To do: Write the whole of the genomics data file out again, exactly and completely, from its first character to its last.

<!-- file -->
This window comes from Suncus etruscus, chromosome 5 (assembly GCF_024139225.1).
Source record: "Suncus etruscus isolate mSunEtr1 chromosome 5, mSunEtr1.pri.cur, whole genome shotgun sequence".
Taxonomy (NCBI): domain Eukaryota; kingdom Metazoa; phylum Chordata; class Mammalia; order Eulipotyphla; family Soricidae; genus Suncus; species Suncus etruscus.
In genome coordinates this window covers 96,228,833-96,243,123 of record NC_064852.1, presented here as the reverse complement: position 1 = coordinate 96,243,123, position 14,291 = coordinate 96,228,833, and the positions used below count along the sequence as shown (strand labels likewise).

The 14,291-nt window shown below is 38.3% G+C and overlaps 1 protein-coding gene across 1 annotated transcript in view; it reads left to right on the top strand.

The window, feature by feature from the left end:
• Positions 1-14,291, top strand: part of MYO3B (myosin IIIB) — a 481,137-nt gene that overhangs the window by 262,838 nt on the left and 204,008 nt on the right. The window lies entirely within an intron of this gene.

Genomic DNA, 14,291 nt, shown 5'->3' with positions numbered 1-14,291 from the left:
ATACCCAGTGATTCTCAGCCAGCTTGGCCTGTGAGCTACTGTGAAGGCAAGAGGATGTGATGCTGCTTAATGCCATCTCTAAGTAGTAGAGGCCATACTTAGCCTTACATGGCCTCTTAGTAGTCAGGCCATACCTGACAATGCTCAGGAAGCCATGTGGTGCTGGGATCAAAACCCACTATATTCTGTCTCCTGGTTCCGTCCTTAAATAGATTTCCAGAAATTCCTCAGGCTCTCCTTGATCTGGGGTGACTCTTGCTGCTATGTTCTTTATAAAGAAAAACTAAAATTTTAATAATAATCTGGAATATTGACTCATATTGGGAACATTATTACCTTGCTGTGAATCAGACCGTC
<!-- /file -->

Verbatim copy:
This window comes from Suncus etruscus, chromosome 5 (assembly GCF_024139225.1).
Source record: "Suncus etruscus isolate mSunEtr1 chromosome 5, mSunEtr1.pri.cur, whole genome shotgun sequence".
Taxonomy (NCBI): domain Eukaryota; kingdom Metazoa; phylum Chordata; class Mammalia; order Eulipotyphla; family Soricidae; genus Suncus; species Suncus etruscus.
In genome coordinates this window covers 96,228,833-96,243,123 of record NC_064852.1, presented here as the reverse complement: position 1 = coordinate 96,243,123, position 14,291 = coordinate 96,228,833, and the positions used below count along the sequence as shown (strand labels likewise).

The 14,291-nt window shown below is 38.3% G+C and overlaps 1 protein-coding gene across 1 annotated transcript in view; it reads left to right on the top strand.

The window, feature by feature from the left end:
• Positions 1-14,291, top strand: part of MYO3B (myosin IIIB) — a 481,137-nt gene that overhangs the window by 262,838 nt on the left and 204,008 nt on the right. The window lies entirely within an intron of this gene.

Genomic DNA, 14,291 nt, shown 5'->3' with positions numbered 1-14,291 from the left:
ATACCCAGTGATTCTCAGCCAGCTTGGCCTGTGAGCTACTGTGAAGGCAAGAGGATGTGATGCTGCTTAATGCCATCTCTAAGTAGTAGAGGCCATACTTAGCCTTACATGGCCTCTTAGTAGTCAGGCCATACCTGACAATGCTCAGGAAGCCATGTGGTGCTGGGATCAAAACCCACTATATTCTGTCTCCTGGTTCCGTCCTTAAATAGATTTCCAGAAATTCCTCAGGCTCTCCTTGATCTGGGGTGACTCTTGCTGCTATGTTCTTTATAAAGAAAAACTAAAATTTTAATAATAATCTGGAATATTGACTCATATTGGGAACATTATTACCTTGCTGTGAATCAGACCGTC